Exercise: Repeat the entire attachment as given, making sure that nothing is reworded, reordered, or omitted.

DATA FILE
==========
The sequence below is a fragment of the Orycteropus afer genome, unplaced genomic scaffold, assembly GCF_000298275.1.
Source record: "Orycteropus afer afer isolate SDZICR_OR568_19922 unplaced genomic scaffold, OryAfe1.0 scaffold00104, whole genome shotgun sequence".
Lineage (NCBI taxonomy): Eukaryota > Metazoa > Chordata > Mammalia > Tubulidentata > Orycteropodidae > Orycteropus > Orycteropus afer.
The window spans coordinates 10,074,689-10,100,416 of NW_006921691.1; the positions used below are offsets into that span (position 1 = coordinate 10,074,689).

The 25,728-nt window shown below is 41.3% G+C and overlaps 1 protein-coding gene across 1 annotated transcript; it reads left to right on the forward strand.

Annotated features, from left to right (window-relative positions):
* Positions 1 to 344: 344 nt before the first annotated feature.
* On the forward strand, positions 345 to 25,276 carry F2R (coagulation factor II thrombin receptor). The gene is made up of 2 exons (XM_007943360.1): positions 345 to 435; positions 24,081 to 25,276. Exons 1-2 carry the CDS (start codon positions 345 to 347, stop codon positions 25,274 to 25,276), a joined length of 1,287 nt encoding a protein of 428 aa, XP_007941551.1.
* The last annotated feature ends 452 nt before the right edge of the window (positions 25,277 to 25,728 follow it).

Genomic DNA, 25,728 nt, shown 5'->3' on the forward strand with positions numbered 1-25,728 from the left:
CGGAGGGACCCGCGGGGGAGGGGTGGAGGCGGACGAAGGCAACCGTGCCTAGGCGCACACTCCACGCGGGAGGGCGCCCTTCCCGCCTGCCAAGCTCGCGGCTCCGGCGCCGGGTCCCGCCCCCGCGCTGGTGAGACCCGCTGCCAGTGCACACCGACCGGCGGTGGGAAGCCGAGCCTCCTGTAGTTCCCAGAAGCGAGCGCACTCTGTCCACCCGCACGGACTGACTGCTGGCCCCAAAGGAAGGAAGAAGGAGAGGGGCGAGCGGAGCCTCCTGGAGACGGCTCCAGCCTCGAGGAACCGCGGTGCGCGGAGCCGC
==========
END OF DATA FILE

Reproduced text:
The sequence below is a fragment of the Orycteropus afer genome, unplaced genomic scaffold, assembly GCF_000298275.1.
Source record: "Orycteropus afer afer isolate SDZICR_OR568_19922 unplaced genomic scaffold, OryAfe1.0 scaffold00104, whole genome shotgun sequence".
Lineage (NCBI taxonomy): Eukaryota > Metazoa > Chordata > Mammalia > Tubulidentata > Orycteropodidae > Orycteropus > Orycteropus afer.
The window spans coordinates 10,074,689-10,100,416 of NW_006921691.1; the positions used below are offsets into that span (position 1 = coordinate 10,074,689).

The 25,728-nt window shown below is 41.3% G+C and overlaps 1 protein-coding gene across 1 annotated transcript; it reads left to right on the forward strand.

Annotated features, from left to right (window-relative positions):
* Positions 1 to 344: 344 nt before the first annotated feature.
* On the forward strand, positions 345 to 25,276 carry F2R (coagulation factor II thrombin receptor). The gene is made up of 2 exons (XM_007943360.1): positions 345 to 435; positions 24,081 to 25,276. Exons 1-2 carry the CDS (start codon positions 345 to 347, stop codon positions 25,274 to 25,276), a joined length of 1,287 nt encoding a protein of 428 aa, XP_007941551.1.
* The last annotated feature ends 452 nt before the right edge of the window (positions 25,277 to 25,728 follow it).

Genomic DNA, 25,728 nt, shown 5'->3' on the forward strand with positions numbered 1-25,728 from the left:
CGGAGGGACCCGCGGGGGAGGGGTGGAGGCGGACGAAGGCAACCGTGCCTAGGCGCACACTCCACGCGGGAGGGCGCCCTTCCCGCCTGCCAAGCTCGCGGCTCCGGCGCCGGGTCCCGCCCCCGCGCTGGTGAGACCCGCTGCCAGTGCACACCGACCGGCGGTGGGAAGCCGAGCCTCCTGTAGTTCCCAGAAGCGAGCGCACTCTGTCCACCCGCACGGACTGACTGCTGGCCCCAAAGGAAGGAAGAAGGAGAGGGGCGAGCGGAGCCTCCTGGAGACGGCTCCAGCCTCGAGGAACCGCGGTGCGCGGAGCCGC